Jim Schwartz irritated after chippy loss

Updated: November 14, 2011, 10:30 AM ET
By Melissa Isaacson | ESPNChicago.com

CHICAGO -- After a particularly chippy 37-13 loss to the Chicago Bears on Sunday, a game featuring an ejection and brief melee, Detroit Lions coach Jim Schwartz grew irritated when asked if he needed to discipline his players for personal fouls and unnecessary roughness.

Stafford He kind of blocked me, and I was just trying to get him off of me the best I knew how. I guess he didn't like the way I did it, and he wanted to ask me about it.

-- Lions QB Matthew Stafford

"Discipline for what?" Schwartz said. "For their guy getting kicked out of the game? Did Matt (Stafford) get penalized. No, Matt didn't get penalized.

"As for the unnecessary roughness on the quarterback, Nick Fairley was in contact with (Bears quarterback Jay Cutler) when he let go of the ball and then as he was taking him down to the ground, he tucked him and you cannot do that. But it wasn't a late hit. It was a tuck in the end zone. What other ones do you have?"

Bears cornerback D.J. Moore was ejected in the fourth quarter when he went after Stafford, who threw Moore to the ground during an interception return.

Stafford, who said he inadvertently grabbed Moore's helmet, seemed baffled by the play.

"He kind of blocked me, and I was just trying to get him off of me the best I knew how," Stafford said. "I guess he didn't like the way I did it, and he wanted to ask me about it."

Bears linebacker Brian Urlacher called Moore's ejection "a bad call. I don't know why he got thrown out of the game," he said. "That was stupid, not on his part but the call was bad."

Moore said he believed both he and Stafford were in the wrong.

"I felt like it was 'Keep (Stafford) in the game because he's important,'" Moore said.

Cutler said he would have to watch film before commenting on one of the first -- unflagged -- plays that seemed to set the tone when Lions' defensive tackle Ndamukong Suh pulled Cutler's helmet off following the quarterback's 10-yard scramble in the second quarter.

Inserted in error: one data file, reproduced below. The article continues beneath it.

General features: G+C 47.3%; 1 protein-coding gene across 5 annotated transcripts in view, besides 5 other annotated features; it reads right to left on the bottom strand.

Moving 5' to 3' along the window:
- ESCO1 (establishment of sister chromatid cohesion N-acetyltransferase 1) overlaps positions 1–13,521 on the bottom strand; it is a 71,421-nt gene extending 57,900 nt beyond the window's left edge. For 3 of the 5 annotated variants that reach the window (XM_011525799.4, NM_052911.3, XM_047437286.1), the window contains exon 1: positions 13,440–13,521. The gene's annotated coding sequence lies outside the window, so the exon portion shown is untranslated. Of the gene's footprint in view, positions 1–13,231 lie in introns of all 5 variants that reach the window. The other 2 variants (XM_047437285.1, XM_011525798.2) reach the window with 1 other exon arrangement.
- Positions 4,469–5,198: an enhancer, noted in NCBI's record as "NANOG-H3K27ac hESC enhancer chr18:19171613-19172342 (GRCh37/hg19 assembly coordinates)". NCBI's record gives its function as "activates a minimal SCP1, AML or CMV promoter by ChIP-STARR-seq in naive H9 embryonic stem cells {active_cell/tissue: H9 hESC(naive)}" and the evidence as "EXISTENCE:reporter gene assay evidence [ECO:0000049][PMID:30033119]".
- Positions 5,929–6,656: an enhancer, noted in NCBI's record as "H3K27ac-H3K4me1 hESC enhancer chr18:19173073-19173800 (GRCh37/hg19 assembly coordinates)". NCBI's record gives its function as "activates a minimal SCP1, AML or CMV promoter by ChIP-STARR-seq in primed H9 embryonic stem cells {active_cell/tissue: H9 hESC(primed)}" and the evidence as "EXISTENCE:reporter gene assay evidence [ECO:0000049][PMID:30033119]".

"(Did it) cross the line?" Bears' coach Lovie Smith asked. "I think it's safe to say you shouldn't do that, and let's leave it at that."

Mike Pereira, former vice president of officiating for the NFL and currently a "rules analyst" for Fox Sports tweeted after the play: " ... in my opinion that should have been a penalty on Suh. He ripped Cutlers (sic) helmet off from inside the back of it."

Likewise, no flag was thrown later in the first half when Suh shoved Cutler after he released the ball and while he was in the grasp of Lions' defensive end Cliff Avril.

With the Bears leading 37-6, Fairley was, however called for roughing the passer in the third quarter for driving Cutler into the turf in the Bears end zone also after Cutler released the ball.

On the next possession, Bears linebacker Lance Briggs was penalized for unnecessary roughness for a bone-rattling shot on receiver Calvin Johnson coming across the middle, a flag hotly contested in the Bears' locker room.

"He beat the (heck) out of him, that's what happened," Urlacher said. "I don't know why it was a penalty. What are you supposed to do? He hit him with his shoulder. He turned his head to the side, it was full-speed contact. Lance is a big guy. A guy is going to go backwards when he hits him."

The play set off a spirited celebration by the Bears.

"That was a great hit, man," said Bears defensive tackle Anthony Adams. "I was ready to play after that."

Tackle Henry Melton was frustrated by the flag.

"I didn't think it was bad at all," he said. "I thought he put his shoulder into him. I don't know how you're supposed to hit someone across the middle anymore. Especially when you're a physical player, I don't understand how you're supposed to make contact."

The rough stuff accelerated later in the same drive following Stafford's third of four interceptions on the day.

"He grabbed the back of my helmet and I thought I was blocking him and then he tried to, I don't know what he tried to do, hurt me or something, so then I went after him," Moore said. "Me personally, I laugh and smile the whole time, so for me to do anything, it's something."

Melissa Isaacson is a columnist for ESPNChicago.com and ESPN 1000.

Melissa Isaacson

Columnist, ESPNChicago.com
Melissa Isaacson is a columnist for espnW.com, ESPN Chicago and ESPN.com. The award-winning writer has covered Chicago sports for most of her 31-year career, including at the Chicago Tribune before joining ESPN in 2009. Isaacson has also covered tennis since 1986.

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